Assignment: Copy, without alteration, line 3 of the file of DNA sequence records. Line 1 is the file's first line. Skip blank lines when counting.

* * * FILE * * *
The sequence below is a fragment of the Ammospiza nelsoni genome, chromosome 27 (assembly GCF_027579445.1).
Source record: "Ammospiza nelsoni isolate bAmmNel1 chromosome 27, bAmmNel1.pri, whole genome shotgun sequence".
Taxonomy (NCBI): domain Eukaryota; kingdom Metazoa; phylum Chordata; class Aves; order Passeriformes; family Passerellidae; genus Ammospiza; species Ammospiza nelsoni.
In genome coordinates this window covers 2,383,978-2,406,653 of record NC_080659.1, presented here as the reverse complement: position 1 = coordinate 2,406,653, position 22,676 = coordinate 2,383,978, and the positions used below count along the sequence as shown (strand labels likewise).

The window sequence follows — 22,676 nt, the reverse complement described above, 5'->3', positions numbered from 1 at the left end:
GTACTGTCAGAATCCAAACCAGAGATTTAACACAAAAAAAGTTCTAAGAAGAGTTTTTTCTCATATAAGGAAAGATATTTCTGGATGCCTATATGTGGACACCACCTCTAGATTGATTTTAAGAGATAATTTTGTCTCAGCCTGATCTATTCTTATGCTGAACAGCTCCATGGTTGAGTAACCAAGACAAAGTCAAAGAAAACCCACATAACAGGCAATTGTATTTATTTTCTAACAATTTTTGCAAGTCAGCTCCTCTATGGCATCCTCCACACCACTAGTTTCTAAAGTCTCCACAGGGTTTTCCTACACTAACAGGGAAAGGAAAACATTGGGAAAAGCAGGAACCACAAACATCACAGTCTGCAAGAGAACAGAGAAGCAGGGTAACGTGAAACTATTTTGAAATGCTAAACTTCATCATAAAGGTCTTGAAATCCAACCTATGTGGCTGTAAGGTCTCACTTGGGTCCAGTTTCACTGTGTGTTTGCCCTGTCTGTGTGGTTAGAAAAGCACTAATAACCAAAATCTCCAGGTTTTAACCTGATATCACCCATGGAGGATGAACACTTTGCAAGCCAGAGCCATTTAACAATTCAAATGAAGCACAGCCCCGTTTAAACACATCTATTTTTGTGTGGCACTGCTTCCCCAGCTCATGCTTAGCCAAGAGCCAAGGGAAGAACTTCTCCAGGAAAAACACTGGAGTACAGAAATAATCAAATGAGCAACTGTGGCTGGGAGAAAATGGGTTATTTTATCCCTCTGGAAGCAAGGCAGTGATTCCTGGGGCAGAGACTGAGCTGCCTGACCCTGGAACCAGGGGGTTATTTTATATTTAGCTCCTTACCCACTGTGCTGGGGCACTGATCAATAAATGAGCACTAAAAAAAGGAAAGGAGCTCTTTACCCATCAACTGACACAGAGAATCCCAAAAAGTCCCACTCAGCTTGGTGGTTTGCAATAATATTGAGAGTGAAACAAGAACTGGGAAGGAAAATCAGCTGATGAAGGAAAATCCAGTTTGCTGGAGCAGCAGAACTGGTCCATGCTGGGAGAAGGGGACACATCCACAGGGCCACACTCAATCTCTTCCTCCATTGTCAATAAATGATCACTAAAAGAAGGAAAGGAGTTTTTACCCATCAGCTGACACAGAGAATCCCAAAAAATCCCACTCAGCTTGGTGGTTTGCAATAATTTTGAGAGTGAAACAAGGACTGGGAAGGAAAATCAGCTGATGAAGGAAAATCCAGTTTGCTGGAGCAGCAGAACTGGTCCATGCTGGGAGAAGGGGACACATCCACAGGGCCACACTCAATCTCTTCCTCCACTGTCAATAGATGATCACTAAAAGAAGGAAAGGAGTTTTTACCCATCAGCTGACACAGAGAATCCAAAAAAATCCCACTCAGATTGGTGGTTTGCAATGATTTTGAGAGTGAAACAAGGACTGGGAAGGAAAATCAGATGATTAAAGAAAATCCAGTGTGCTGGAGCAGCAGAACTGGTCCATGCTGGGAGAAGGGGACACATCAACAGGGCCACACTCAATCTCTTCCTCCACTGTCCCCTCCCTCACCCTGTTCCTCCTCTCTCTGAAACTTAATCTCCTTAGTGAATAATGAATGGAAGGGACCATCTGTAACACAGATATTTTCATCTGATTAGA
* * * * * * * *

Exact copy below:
Taxonomy (NCBI): domain Eukaryota; kingdom Metazoa; phylum Chordata; class Aves; order Passeriformes; family Passerellidae; genus Ammospiza; species Ammospiza nelsoni.